• Get a spot for your first 5 reps. Yes, even if they’re going into a pit. This is to ensure that if you go too low, your spotter can give you the boost in height needed. Trust me, you do not want to find out the hard way what happenes when you whip way too low. Ask me how I know :\
  • Condition your face off. Have I harped on this enough yet? No? Well I’m telling you again. Your weakness will be punished.
  • You will get shin splints if you’re new to whips.¬†So suck it up. But the difference will be in how much pain you feel. Shin splits can range from mild annoyance and discomfort (for strong athletes) to “holy crap I can’t walk to school”¬† for those that ignored my advice in point number two.
  • Don’t try and be a hero. Sure you could muscle and huck your way through multiple whips on floor, but they’ll look like the stock market back in 2008 (not a pretty sight). Just as with the TumbleTrak drills, start with one, master it, then work your way up.
  • TumbleTrak drills are interchangeable. You’ll notice most of the floor drills below are just an extension of the ones we did on TumbleTrak. The reason I’ve posted them is so you can see what the final product looks like, along with how much speed, power and effort you should expect to putting into your whips.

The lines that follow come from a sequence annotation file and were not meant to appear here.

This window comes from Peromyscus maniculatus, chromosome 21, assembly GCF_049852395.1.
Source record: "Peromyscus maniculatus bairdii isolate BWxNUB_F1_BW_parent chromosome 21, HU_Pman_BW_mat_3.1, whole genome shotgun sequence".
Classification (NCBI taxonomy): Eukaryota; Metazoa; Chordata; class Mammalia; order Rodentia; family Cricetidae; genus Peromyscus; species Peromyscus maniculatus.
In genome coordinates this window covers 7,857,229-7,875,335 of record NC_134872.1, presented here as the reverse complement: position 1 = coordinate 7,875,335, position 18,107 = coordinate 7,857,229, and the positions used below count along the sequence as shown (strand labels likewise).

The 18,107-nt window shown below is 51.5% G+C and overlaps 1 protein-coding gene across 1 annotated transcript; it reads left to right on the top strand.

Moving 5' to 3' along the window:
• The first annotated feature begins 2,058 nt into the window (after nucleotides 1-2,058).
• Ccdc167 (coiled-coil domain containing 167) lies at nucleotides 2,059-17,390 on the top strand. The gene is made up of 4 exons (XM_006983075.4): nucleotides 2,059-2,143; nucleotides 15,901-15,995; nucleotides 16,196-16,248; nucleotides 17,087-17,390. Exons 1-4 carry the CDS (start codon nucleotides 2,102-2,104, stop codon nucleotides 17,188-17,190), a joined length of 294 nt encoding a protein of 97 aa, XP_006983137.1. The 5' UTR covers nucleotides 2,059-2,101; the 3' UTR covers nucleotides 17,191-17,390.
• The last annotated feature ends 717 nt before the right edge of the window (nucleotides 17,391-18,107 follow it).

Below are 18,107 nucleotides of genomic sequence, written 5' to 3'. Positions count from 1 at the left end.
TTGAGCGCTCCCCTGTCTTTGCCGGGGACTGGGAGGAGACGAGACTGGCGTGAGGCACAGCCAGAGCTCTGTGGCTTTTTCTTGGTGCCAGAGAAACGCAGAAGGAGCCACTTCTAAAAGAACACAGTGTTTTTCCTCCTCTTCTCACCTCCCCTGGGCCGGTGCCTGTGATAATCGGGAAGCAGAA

• Two sets of reps. If you weren’t able to have access to a TumbleTrak and do all the drills above, then to make up for that volume of training, I’ve listed a second set of reps, listed on the right. This is useful for athletes that almost exclusively work on floor (you’ll just have to get creative on how to set things up).

With that said, let’s take a look at the floor drills…

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Drill #16: RO Rebound In Hollow Position (20/50 reps)

Power and speed are your friend. Also, this is a great time to really clean up your RO (especially if your feet aren’t coming together fast enough). Any little inefficient movement or awkwardness in your RO will rob you of power, and this is the last thing we want while doing whips.

Drill #17: RO To High BHS (30/70 reps)